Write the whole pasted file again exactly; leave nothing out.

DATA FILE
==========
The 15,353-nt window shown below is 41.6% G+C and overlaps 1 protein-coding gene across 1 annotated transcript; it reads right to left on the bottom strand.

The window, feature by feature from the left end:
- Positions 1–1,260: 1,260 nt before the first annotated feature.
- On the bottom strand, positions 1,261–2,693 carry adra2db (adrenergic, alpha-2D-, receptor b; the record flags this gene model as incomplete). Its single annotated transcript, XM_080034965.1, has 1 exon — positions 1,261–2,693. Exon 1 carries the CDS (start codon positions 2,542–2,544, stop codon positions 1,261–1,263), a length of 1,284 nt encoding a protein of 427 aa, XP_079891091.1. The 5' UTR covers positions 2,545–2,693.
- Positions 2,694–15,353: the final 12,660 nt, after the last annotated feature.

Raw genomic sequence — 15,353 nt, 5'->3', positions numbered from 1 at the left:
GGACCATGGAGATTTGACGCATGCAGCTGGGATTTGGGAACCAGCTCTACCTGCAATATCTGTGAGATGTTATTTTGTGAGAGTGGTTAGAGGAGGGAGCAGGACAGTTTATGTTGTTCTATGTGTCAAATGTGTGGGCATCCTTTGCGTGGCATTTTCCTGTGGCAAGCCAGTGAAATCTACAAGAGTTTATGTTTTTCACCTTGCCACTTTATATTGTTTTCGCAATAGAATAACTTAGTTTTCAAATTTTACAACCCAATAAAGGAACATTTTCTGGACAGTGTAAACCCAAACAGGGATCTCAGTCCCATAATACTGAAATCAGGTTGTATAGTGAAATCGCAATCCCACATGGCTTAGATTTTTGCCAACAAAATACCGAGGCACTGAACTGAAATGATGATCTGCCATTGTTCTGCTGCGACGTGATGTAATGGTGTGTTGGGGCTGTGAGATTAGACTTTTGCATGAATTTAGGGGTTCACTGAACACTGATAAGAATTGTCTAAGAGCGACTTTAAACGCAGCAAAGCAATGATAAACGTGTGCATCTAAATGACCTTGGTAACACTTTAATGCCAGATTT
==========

The 15,353-nt window shown below is 41.6% G+C and overlaps 1 protein-coding gene across 1 annotated transcript; it reads right to left on the bottom strand.

The window, feature by feature from the left end:
- Positions 1–1,260: 1,260 nt before the first annotated feature.
- On the bottom strand, positions 1,261–2,693 carry adra2db (adrenergic, alpha-2D-, receptor b; the record flags this gene model as incomplete). Its single annotated transcript, XM_080034965.1, has 1 exon — positions 1,261–2,693. Exon 1 carries the CDS (start codon positions 2,542–2,544, stop codon positions 1,261–1,263), a length of 1,284 nt encoding a protein of 427 aa, XP_079891091.1. The 5' UTR covers positions 2,545–2,693.
- Positions 2,694–15,353: the final 12,660 nt, after the last annotated feature.

Raw genomic sequence — 15,353 nt, 5'->3', positions numbered from 1 at the left:
GGACCATGGAGATTTGACGCATGCAGCTGGGATTTGGGAACCAGCTCTACCTGCAATATCTGTGAGATGTTATTTTGTGAGAGTGGTTAGAGGAGGGAGCAGGACAGTTTATGTTGTTCTATGTGTCAAATGTGTGGGCATCCTTTGCGTGGCATTTTCCTGTGGCAAGCCAGTGAAATCTACAAGAGTTTATGTTTTTCACCTTGCCACTTTATATTGTTTTCGCAATAGAATAACTTAGTTTTCAAATTTTACAACCCAATAAAGGAACATTTTCTGGACAGTGTAAACCCAAACAGGGATCTCAGTCCCATAATACTGAAATCAGGTTGTATAGTGAAATCGCAATCCCACATGGCTTAGATTTTTGCCAACAAAATACCGAGGCACTGAACTGAAATGATGATCTGCCATTGTTCTGCTGCGACGTGATGTAATGGTGTGTTGGGGCTGTGAGATTAGACTTTTGCATGAATTTAGGGGTTCACTGAACACTGATAAGAATTGTCTAAGAGCGACTTTAAACGCAGCAAAGCAATGATAAACGTGTGCATCTAAATGACCTTGGTAACACTTTAATGCCAGATTT